Mycoplasma hominis, IgМ antibodies
Why this test?
- To confirm acute and ongoing infection caused by Mycoplasma hominis.
- To confirm asymptomatic carriage of Mycoplasma hominis.
- To diagnose the causes of inflammatory diseases of the genitourinary system in women and men.
- For differential diagnosis of mycoplasma infection and other infectious diseases of the genitourinary tract with similar symptoms: chlamydia, trichomoniasis, gonorrhea, ureaplasma infection.
- For comprehensive diagnosis of the causes of infertility in women and men.
- For the diagnosis of mycoplasma infection in chronic inflammatory diseases of the genitourinary tract.
- For preventive examination during pregnancy planning and management to rule out Mycoplasma hominis infection.
In what cases is it prescribed?
- When clinical manifestations and diagnosis of the causes of urethritis, cystitis, pyelonephritis, vaginitis, cervicitis, endometritis in women.
- When clinical manifestations and diagnosis of the causes of urethritis, prostatitis, orchoepididymitis in men.
- When symptoms of an acute and ongoing pathological process caused by Mycoplasma hominis in women: mucous-purulent or bloody discharge from the genital tract, discomfort, itching, burning in the genital tract, lower abdomen, soreness during urination and during sexual contact.
- When complications of pregnancy in women: premature birth, miscarriage, endometritis.
- When symptoms of an acute and ongoing pathological process caused by Mycoplasma hominis in men: itching, burning, frequent urination, painful
- When planning a pregnancy to exclude Mycoplasma hominis infection - to both partners.
- If a chronic or persistent form of Mycoplasma hominis infection is suspected, which can be the cause of infertility, pregnancy pathologies.
Microorganisms Mycoplasma hominis (M. hominis) belong to the genus Mycoplasma, family Mycoplasma toceae. They occupy an intermediate position between viruses and bacteria, do not have a cell wall and are characterized by significant external polymorphism. The source of infection is a person suffering from mycoplasmosis or an asymptomatic carrier of M. hominis. The main route of transmission of infection is the sexual route.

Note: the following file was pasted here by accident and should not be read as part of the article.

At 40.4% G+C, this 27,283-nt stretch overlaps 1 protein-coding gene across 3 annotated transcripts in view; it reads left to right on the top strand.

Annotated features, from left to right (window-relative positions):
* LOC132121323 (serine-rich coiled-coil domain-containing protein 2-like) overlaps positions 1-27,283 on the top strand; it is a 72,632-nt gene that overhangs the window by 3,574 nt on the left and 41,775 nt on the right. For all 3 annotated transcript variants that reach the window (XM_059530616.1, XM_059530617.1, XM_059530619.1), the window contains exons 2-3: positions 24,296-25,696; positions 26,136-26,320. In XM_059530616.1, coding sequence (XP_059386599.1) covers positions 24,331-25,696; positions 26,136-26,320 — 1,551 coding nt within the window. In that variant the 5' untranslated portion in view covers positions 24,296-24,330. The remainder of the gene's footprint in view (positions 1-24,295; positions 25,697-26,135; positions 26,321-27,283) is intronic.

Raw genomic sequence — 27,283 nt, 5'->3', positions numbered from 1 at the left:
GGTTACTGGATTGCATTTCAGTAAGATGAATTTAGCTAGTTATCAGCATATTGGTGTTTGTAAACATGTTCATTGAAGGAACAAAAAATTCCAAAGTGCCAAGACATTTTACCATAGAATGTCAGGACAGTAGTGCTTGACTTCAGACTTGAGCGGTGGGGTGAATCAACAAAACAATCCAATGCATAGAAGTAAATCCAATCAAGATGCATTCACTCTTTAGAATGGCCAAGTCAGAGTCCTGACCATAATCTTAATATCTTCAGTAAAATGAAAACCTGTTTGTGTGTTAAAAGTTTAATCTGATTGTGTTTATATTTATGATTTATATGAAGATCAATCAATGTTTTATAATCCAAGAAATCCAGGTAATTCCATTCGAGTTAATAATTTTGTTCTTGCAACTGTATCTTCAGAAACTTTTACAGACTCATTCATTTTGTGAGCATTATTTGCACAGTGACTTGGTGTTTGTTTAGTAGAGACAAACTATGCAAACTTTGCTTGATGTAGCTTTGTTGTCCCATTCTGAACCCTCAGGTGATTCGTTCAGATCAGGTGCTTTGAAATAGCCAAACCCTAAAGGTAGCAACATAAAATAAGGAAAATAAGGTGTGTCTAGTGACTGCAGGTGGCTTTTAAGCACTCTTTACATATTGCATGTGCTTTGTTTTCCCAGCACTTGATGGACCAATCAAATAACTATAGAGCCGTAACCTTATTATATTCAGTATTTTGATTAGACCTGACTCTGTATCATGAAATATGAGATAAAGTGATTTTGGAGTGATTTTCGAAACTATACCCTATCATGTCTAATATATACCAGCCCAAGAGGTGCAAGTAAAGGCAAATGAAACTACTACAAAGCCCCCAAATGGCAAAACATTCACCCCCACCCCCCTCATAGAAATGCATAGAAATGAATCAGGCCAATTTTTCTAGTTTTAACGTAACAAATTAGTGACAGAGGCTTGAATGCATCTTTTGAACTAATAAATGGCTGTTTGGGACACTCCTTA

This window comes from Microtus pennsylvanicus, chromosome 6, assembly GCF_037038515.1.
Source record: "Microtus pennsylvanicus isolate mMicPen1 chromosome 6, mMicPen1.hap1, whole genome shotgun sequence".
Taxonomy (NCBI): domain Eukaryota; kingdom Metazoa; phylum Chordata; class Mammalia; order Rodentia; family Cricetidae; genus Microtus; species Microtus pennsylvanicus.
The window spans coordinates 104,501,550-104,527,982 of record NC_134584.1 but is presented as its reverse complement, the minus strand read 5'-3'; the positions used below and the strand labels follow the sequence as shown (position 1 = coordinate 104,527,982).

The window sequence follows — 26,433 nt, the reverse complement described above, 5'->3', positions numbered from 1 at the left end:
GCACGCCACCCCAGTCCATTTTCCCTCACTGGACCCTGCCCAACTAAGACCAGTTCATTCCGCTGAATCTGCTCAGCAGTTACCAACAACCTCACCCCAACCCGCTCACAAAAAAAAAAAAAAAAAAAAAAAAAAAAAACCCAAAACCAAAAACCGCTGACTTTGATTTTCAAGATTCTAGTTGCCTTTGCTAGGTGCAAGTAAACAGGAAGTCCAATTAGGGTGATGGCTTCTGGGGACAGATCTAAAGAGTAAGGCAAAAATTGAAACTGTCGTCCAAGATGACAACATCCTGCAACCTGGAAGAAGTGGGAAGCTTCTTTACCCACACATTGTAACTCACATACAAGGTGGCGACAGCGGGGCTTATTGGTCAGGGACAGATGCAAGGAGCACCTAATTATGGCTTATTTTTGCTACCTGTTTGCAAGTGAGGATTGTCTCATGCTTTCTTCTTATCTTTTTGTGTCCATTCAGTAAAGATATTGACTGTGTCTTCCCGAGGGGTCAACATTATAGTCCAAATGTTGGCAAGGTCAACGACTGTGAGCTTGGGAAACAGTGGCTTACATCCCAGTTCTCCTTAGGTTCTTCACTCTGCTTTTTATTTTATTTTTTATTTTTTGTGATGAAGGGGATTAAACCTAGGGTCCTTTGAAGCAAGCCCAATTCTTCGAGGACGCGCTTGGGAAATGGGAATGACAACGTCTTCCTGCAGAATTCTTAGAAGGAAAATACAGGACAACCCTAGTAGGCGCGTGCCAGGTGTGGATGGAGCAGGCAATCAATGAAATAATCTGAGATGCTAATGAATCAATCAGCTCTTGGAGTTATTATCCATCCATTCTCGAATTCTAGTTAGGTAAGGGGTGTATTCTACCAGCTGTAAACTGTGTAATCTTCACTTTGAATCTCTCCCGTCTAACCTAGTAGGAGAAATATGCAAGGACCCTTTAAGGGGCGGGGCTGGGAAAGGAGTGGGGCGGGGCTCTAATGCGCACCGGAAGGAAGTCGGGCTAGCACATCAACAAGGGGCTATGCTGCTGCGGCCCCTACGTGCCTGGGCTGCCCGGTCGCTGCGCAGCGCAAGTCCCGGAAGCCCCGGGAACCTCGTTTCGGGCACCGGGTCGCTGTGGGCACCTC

Infection is also possible through the sharing of household items, organ transplantation, and vertical transmission from an infected woman to a child during pregnancy or childbirth. The incubation period is three to four weeks.
The causative agent of mycoplasmosis belongs to the conditionally pathogenic microflora and in certain quantities is part of the normal microflora of the mucous membranes of the genitourinary tract. With increased reproduction of M. hominis, inflammatory diseases of the genitourinary tract may develop. In women, along with an increase in the number of Gardnerella vaginalis, a condition known as bacterial vaginosis develops.
Symptoms of mycoplasmosis are most often non-specific, sometimes the infection can go on for a long time without clinical manifestations. In women, the pathogen M. hominis can also cause the development of urethritis, cystitis, pyelonephritis, vaginitis, cervicitis, and endometritis. These diseases are accompanied by mucous-purulent or bloody discharge from the genital tract, discomfort, itching, burning in the genital tract, lower abdomen, pain during urination and during sexual contact. Chronic infection with M. hominis can cause infertility, spontaneous abortions, and premature births. Premature birth, postpartum or postabortion endometritis are possible in pregnant women. When the infection is transmitted from the mother, the child may develop respiratory tract infections caused by M. hominis. In some cases, more serious complications are added: meningitis and neonatal sepsis. In men, M. hominis infection leads to urethritis, acute / chronic prostatitis, orchoepididymitis. These diseases can be manifested by itching, burning, frequent urges to urinate, painful urination, infertility.
The diagnosis of mycoplasma infection caused by M. hominis is based on a combination of anamnestic, clinical data and the results of laboratory examination. Modern methods of diagnosis of this infection include the detection of specific antibodies to M. hominis by the method of solid-phase immunoenzymatic analysis, as well as the determination of the genetic material of the pathogen by the polymerase chain reaction method.
Serological diagnosis is based on the detection of IgA, IgM and IgG antibodies to the causative agent M. hominis. The production of IgM antibodies begins in the first 6-7 days of the disease, then their number increases for two to four weeks, then gradually decreases and disappears after recovery. In the second week of the disease, the production of IgG class antibodies begins. In some cases, antibodies of the IgM class can be stored in blood serum for several months, as well as in people who are carriers of the infection without clinical symptoms of the disease. In case of detection of IgM antibodies, it is recommended to repeat their determination in a fresh blood sample in order to determine the increase in their number during the course of the disease.
It should be noted that in patients with a weak immune response to the influence of the causative agent M. hominis, in pregnant women, antibodies of this class may not be detected in the presence of infection. Therefore, additional determination and confirmation of the causative agent of mycoplasmosis by the polymerase chain reaction method is recommended.